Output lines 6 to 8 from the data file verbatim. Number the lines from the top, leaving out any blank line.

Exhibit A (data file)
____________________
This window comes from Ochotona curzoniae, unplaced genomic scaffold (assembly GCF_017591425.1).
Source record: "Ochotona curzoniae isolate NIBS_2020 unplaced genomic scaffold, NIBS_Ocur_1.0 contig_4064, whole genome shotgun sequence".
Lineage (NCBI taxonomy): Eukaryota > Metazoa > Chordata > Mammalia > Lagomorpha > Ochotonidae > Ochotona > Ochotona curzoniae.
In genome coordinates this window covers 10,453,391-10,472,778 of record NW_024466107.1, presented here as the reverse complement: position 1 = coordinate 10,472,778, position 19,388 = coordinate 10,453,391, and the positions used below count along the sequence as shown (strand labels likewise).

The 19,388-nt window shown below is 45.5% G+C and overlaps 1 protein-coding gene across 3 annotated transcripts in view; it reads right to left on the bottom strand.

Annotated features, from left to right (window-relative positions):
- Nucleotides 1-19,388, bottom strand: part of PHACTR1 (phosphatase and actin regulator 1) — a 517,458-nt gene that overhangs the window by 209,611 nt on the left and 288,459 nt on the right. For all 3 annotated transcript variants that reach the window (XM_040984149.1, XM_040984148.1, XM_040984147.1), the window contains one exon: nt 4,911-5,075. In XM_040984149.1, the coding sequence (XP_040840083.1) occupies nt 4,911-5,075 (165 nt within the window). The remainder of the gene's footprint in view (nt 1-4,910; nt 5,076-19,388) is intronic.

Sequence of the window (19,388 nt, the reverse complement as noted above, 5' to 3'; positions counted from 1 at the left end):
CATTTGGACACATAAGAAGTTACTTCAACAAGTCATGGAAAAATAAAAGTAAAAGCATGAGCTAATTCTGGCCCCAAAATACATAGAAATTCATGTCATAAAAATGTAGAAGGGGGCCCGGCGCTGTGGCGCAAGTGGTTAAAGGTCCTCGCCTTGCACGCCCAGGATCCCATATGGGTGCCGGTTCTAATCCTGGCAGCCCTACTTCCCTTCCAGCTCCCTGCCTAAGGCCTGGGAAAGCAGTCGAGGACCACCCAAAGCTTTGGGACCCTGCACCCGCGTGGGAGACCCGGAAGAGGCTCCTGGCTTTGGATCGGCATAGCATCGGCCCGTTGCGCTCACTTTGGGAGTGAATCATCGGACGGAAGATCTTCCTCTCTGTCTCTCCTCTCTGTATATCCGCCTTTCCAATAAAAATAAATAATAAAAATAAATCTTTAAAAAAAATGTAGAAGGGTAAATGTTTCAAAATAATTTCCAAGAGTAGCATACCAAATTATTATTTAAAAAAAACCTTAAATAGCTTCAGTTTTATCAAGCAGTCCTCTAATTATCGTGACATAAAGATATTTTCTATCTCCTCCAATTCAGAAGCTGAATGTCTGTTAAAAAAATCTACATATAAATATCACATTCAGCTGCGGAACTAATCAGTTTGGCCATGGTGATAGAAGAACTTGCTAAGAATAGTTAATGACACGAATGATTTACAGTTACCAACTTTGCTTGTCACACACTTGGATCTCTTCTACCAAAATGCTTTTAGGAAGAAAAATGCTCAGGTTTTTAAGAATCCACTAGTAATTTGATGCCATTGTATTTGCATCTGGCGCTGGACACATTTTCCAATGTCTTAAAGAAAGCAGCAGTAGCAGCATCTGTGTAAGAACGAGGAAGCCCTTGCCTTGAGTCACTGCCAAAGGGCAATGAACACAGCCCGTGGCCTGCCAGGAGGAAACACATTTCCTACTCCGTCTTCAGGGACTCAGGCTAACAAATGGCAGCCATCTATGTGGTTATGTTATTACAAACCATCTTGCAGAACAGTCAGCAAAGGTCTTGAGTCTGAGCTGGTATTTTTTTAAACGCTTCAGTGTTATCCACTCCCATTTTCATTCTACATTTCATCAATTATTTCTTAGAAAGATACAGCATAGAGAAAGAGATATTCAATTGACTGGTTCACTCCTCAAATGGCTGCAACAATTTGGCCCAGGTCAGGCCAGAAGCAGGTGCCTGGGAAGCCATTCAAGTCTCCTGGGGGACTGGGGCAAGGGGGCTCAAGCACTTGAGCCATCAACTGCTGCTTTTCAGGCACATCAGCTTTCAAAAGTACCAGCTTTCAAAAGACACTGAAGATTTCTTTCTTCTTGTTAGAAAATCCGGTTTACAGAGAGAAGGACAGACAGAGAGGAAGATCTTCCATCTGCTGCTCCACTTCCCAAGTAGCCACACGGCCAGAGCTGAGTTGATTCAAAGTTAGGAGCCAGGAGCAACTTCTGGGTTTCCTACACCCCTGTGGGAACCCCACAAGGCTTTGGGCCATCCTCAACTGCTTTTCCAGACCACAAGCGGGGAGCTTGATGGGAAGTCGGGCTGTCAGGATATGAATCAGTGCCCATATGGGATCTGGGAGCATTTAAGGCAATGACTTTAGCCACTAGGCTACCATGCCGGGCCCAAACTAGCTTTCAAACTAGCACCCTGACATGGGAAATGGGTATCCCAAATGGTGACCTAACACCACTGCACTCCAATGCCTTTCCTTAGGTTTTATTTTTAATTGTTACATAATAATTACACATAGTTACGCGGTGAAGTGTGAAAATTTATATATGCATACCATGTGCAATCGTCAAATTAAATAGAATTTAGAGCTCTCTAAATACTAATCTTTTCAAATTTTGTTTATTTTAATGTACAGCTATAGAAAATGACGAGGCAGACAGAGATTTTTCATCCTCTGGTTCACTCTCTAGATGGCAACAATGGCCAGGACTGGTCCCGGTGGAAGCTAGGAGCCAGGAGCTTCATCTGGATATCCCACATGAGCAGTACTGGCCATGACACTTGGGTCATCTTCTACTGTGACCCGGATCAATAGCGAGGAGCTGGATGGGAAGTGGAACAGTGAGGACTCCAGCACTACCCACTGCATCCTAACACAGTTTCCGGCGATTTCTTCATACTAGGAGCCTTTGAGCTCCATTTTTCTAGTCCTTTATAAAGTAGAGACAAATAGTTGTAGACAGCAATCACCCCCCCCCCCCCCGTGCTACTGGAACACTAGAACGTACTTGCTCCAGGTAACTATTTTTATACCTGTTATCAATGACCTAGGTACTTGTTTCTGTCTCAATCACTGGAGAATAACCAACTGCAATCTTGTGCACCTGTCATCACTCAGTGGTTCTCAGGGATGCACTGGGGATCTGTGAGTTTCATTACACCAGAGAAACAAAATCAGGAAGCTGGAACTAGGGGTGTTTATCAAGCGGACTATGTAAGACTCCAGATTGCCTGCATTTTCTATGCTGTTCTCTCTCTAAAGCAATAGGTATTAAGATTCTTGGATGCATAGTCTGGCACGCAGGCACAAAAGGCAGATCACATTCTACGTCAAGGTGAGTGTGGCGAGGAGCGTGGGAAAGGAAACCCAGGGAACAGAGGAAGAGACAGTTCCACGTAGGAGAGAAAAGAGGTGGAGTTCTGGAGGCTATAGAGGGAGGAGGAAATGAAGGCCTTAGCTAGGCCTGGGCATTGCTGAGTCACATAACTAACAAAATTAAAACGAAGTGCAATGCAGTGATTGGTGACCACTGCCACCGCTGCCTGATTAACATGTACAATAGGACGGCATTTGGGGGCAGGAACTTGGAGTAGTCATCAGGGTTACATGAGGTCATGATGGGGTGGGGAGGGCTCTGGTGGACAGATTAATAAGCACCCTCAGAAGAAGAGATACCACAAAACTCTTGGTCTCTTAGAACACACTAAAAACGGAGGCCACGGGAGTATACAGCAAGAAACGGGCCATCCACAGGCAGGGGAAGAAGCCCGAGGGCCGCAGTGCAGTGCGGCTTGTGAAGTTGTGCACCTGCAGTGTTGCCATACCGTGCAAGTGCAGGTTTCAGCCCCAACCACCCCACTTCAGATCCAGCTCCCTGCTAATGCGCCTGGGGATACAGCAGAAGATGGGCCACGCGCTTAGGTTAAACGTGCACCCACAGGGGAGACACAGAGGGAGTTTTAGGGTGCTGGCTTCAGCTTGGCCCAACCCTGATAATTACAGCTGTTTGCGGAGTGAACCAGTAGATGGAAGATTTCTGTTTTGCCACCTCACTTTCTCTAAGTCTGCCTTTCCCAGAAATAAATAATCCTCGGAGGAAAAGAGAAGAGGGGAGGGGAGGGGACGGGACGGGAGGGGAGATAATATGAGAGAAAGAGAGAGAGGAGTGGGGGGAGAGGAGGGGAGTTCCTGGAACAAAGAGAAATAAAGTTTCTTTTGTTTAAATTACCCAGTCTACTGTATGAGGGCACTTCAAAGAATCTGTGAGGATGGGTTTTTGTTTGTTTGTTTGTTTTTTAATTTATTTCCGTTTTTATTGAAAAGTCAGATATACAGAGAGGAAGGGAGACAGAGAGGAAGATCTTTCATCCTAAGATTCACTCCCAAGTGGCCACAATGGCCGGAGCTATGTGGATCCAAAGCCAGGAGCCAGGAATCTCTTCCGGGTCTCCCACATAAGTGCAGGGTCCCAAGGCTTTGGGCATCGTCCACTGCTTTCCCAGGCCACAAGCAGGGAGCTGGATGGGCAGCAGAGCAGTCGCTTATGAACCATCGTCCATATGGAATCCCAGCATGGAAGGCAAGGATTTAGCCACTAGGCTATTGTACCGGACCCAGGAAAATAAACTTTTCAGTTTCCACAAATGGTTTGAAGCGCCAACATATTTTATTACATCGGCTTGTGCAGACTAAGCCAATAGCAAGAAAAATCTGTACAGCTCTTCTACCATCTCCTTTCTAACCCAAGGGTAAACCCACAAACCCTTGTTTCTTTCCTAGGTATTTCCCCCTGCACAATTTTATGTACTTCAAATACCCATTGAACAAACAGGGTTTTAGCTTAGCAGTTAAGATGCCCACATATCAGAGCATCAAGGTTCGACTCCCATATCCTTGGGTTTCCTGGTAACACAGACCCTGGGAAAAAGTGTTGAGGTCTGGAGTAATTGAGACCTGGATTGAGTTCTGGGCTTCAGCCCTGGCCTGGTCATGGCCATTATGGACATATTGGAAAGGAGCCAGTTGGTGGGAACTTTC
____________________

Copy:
Annotated features, from left to right (window-relative positions):
- Nucleotides 1-19,388, bottom strand: part of PHACTR1 (phosphatase and actin regulator 1) — a 517,458-nt gene that overhangs the window by 209,611 nt on the left and 288,459 nt on the right. For all 3 annotated transcript variants that reach the window (XM_040984149.1, XM_040984148.1, XM_040984147.1), the window contains one exon: nt 4,911-5,075. In XM_040984149.1, the coding sequence (XP_040840083.1) occupies nt 4,911-5,075 (165 nt within the window). The remainder of the gene's footprint in view (nt 1-4,910; nt 5,076-19,388) is intronic.

Sequence of the window (19,388 nt, the reverse complement as noted above, 5' to 3'; positions counted from 1 at the left end):